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Kerry tests positive for COVID as UN climate summit enters final stretch

US climate envoy John Kerry has tested positive for COVID-19 while attending the United Nations COP27 climate summit in Sharm el-Sheikh, Egypt, his office confirmed Friday.

“Secretary Kerry is self-isolating after testing positive for COVID-19 in Sharm el-Sheikh, Egypt. He is fully vaccinated and boosted and experiencing mild symptoms,” a Kerry spokesperson said. “He is working with his negotiation team and foreign counterparts by phone to ensure a successful outcome of COP27.”

Kerry’s positive test comes three days after Pakistani Prime Minister Shehbaz Sharif tested positive for the virus, although it is unclear whether Sharif, who also visited the UK after traveling to Egypt, contracted COVID-19 at the summit.

Kerry also recently met with Xie Zhenhua, China’s primary negotiator on climate issues, to restart long-frozen Washington-Beijing climate talks. The Hill has reached out to the Chinese Embassy for clarification on whether Xie will take a test.

After strict COVID-19 testing protocols and vaccination requirements were in place for last year’s COP26 conference in Glasgow, organizers of the 2022 conference have said vaccination is “strongly encouraged” but that proof of vaccination or a negative test are not required for entry into the summit venue.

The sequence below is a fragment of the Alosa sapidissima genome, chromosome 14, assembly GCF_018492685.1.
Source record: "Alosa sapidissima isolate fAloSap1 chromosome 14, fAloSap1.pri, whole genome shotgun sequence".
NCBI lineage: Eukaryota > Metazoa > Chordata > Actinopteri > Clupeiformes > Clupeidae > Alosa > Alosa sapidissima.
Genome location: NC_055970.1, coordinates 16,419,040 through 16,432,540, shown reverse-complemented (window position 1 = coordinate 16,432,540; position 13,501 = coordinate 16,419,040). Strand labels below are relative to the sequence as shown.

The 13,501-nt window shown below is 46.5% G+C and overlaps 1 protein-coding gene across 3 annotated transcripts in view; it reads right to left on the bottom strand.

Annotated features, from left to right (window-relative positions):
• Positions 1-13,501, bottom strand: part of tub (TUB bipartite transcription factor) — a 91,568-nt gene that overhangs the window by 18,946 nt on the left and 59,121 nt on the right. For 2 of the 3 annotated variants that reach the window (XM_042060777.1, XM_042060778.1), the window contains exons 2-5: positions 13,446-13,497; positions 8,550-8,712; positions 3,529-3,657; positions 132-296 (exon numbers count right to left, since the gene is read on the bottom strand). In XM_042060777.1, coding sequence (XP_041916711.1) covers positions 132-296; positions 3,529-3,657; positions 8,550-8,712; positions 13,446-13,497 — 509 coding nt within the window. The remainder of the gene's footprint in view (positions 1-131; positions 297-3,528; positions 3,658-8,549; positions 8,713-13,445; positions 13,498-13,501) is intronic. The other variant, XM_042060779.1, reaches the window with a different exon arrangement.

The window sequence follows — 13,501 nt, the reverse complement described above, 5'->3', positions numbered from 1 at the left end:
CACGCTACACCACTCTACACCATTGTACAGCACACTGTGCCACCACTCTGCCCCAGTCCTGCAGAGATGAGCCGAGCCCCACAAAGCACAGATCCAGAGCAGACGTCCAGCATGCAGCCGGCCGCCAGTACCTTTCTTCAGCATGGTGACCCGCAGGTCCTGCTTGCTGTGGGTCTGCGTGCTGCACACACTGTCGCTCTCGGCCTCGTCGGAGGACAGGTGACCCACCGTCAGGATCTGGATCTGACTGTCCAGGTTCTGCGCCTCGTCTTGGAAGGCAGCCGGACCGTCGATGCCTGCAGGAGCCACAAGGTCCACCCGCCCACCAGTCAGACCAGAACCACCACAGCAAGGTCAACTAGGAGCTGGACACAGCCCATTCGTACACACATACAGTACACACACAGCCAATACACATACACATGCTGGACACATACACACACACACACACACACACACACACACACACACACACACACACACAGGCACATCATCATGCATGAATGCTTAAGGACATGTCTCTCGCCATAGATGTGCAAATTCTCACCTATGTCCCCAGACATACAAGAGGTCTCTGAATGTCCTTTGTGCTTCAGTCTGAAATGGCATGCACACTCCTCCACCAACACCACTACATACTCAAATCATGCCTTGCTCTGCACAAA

The announcement comes at a pivotal moment for the climate conference, as member nations prepare for negotiations on a final agreement. At particular issue is the push by developing nations for a so-called “loss and damage” fund for nations particularly affected by climate change, to be paid for by major industrialized nations.

European Union delegates announced what they called their “final offer” for loss and damages in the early hours of Friday morning, but did not specify the exact financial mechanism for such a fund.

Another major fault line is an India-backed phasedown of unabated fossil fuel production. India’s push, which has been backed by both the US and the European Union, would expand beyond just coal production as originally floated.

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